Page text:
Monday Matters (June 12, 2023)


The Collect read in church on June 11

O God, from whom all good proceeds: Grant that by your inspiration we may think those things that are right, and by your merciful guiding may do them; through Jesus Christ our Lord, who lives and reigns with you and the Holy Spirit, one God, for ever and ever. Amen.

These days, Monday Matters offers reflections on the prayers we say in church on Sunday, the collect of the day. We do this based on the conviction that praying shapes our believing, that what we pray forms us. We do this hoping that the prayers we say on Sunday will carry us through the week.


What’s on your mind these days? What occupies the real estate in your brain? Mindful that Rene Descartes said: I think therefore I am, I’m wondering how our thought processes shape our identity. The collect offered yesterday in church (see above) begins with a prayer that we be inspired to think those things that are right. I hear an echo of the various places in scripture where we are challenged to examine the interior life.

Psalm 19 asks that the words of our mouth and the meditations of our heart be acceptable in God’s sight. In a penitential psalm (Psalm 51), we read “Create in me a clean heart, and renew a right spirit within me.” Jesus, in the Sermon on the Mount, says it’s all a matter of the heart, that the inner life is the source of either goodness or division. St. Paul said: “Whatsoever things are true, whatsoever things are honest, whatsoever things are just, whatsoever things are pure, whatsoever things are lovely, whatsoever things are of good report; if there be any virtue, and if there be any praise, think on these things.” Not a bad checklist. Elsewhere, St. Paul tells readers to have the mind of Christ, the mind of a servant. How would our lives unfold differently this week if we focused on having the mind of Christ?

It’s all a matter of how we are shaping our interior life. How do the books we read, the movies we watch, the social media with which we engage shape our inner life? Do resentments and envy fill our thoughts? Do those thoughts block out lovelier ones? Where do our thoughts go when we have down time? Think about what you think about this week. And take yesterday’s collect as a chance to pray for God’s grace to shape that inner life.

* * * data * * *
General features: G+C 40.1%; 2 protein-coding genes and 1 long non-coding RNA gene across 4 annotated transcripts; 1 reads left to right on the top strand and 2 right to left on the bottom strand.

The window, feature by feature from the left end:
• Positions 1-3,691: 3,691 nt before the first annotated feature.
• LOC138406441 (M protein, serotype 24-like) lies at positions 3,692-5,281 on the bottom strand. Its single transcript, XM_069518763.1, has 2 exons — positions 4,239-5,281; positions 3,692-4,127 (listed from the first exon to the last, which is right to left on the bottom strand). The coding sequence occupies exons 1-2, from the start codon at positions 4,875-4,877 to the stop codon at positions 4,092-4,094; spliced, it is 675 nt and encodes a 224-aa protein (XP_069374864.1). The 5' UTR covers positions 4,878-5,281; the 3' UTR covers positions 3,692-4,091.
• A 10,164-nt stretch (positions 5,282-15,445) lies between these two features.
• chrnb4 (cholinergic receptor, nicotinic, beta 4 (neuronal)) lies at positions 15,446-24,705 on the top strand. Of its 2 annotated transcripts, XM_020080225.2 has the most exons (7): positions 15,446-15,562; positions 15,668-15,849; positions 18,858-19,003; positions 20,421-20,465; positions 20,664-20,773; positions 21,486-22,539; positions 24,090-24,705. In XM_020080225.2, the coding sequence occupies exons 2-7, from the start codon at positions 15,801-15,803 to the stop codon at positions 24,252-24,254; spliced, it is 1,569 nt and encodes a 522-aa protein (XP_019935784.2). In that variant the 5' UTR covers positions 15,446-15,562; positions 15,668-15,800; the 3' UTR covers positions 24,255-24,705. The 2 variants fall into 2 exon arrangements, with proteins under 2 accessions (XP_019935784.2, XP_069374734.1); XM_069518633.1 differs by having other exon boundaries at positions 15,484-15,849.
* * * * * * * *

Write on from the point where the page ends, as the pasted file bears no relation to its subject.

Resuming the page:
But it doesn’t stop there. Thoughts and prayers are not enough. That’s true not only in our response to the current epidemic of gun violence. It goes to the heart of our faith, as the letter of James says that faith (which can correspond to the interior life) without works is dead. We are meant not only to think those things that are right, but also to do those things that are right, based on the fact that what we think about shapes what we do.

So we pray for God’s merciful guidance in our actions. For some in our tradition, there has been a split between that inward journey and outward expressions of faith. I’m grateful for the ministry of people like Thomas Merton, Thomas Keating and Richard Rohr who have provided guidance in the interweaving of the contemplative life and holy action in the world. The faithful dedication to the inner life gave them strength to work for justice and peace. Richard Rohr described the connection this way: “The effect of contemplation is authentic action. If contemplation doesn’t lead to authentic action, then it remains only navel-gazing and self-preoccupation.” He founded the Center for Action and Contemplation, about which he writes: “The most important word in our Center’s name is not Action nor is it Contemplation, but the word and. We need both action and contemplation to have a whole spiritual journey. It doesn’t matter which comes first; action may lead to contemplation and contemplation may lead to action. But finally, they need and feed each other.”

Returning to the mind of Christ, I refer you to the beautiful hymn found in Philippians 2:5-11. Christ’s saving action came from his own inner life, his inner intention to offer himself to God for us. As his followers, his students, we pray for grace to have that same mind. What might that look like for you this week, to have that mindset? How will it shape your actions?

-Jay Sidebotham

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